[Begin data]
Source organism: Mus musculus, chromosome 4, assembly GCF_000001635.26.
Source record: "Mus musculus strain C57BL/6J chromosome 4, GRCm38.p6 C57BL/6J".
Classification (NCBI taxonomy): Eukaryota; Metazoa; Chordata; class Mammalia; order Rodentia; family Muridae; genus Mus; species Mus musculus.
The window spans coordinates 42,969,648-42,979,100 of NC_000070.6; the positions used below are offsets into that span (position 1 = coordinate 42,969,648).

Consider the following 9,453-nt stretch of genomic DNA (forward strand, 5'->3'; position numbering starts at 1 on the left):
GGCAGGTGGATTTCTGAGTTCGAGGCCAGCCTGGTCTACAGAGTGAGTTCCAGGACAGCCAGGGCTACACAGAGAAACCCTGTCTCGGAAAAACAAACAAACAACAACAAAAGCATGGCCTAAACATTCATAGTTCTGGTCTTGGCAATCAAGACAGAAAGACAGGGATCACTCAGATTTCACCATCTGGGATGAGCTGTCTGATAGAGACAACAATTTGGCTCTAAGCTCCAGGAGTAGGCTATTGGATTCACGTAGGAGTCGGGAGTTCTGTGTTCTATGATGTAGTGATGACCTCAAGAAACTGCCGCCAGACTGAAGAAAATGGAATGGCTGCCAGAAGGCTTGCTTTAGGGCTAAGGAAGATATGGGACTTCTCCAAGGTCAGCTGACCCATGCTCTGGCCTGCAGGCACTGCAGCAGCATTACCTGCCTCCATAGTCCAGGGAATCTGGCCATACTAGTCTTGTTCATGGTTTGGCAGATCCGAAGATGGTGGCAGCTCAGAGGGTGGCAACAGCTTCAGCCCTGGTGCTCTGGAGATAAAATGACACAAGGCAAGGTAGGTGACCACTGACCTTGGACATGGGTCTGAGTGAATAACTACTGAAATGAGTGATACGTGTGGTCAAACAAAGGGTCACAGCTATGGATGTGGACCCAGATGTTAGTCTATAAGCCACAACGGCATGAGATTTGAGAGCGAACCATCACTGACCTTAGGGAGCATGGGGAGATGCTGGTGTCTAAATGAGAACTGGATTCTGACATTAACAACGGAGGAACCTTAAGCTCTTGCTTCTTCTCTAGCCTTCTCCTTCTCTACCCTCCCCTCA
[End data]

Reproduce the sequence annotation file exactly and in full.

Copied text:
Source organism: Mus musculus, chromosome 4, assembly GCF_000001635.26.
Source record: "Mus musculus strain C57BL/6J chromosome 4, GRCm38.p6 C57BL/6J".
Classification (NCBI taxonomy): Eukaryota; Metazoa; Chordata; class Mammalia; order Rodentia; family Muridae; genus Mus; species Mus musculus.
The window spans coordinates 42,969,648-42,979,100 of NC_000070.6; the positions used below are offsets into that span (position 1 = coordinate 42,969,648).

Consider the following 9,453-nt stretch of genomic DNA (forward strand, 5'->3'; position numbering starts at 1 on the left):
GGCAGGTGGATTTCTGAGTTCGAGGCCAGCCTGGTCTACAGAGTGAGTTCCAGGACAGCCAGGGCTACACAGAGAAACCCTGTCTCGGAAAAACAAACAAACAACAACAAAAGCATGGCCTAAACATTCATAGTTCTGGTCTTGGCAATCAAGACAGAAAGACAGGGATCACTCAGATTTCACCATCTGGGATGAGCTGTCTGATAGAGACAACAATTTGGCTCTAAGCTCCAGGAGTAGGCTATTGGATTCACGTAGGAGTCGGGAGTTCTGTGTTCTATGATGTAGTGATGACCTCAAGAAACTGCCGCCAGACTGAAGAAAATGGAATGGCTGCCAGAAGGCTTGCTTTAGGGCTAAGGAAGATATGGGACTTCTCCAAGGTCAGCTGACCCATGCTCTGGCCTGCAGGCACTGCAGCAGCATTACCTGCCTCCATAGTCCAGGGAATCTGGCCATACTAGTCTTGTTCATGGTTTGGCAGATCCGAAGATGGTGGCAGCTCAGAGGGTGGCAACAGCTTCAGCCCTGGTGCTCTGGAGATAAAATGACACAAGGCAAGGTAGGTGACCACTGACCTTGGACATGGGTCTGAGTGAATAACTACTGAAATGAGTGATACGTGTGGTCAAACAAAGGGTCACAGCTATGGATGTGGACCCAGATGTTAGTCTATAAGCCACAACGGCATGAGATTTGAGAGCGAACCATCACTGACCTTAGGGAGCATGGGGAGATGCTGGTGTCTAAATGAGAACTGGATTCTGACATTAACAACGGAGGAACCTTAAGCTCTTGCTTCTTCTCTAGCCTTCTCCTTCTCTACCCTCCCCTCA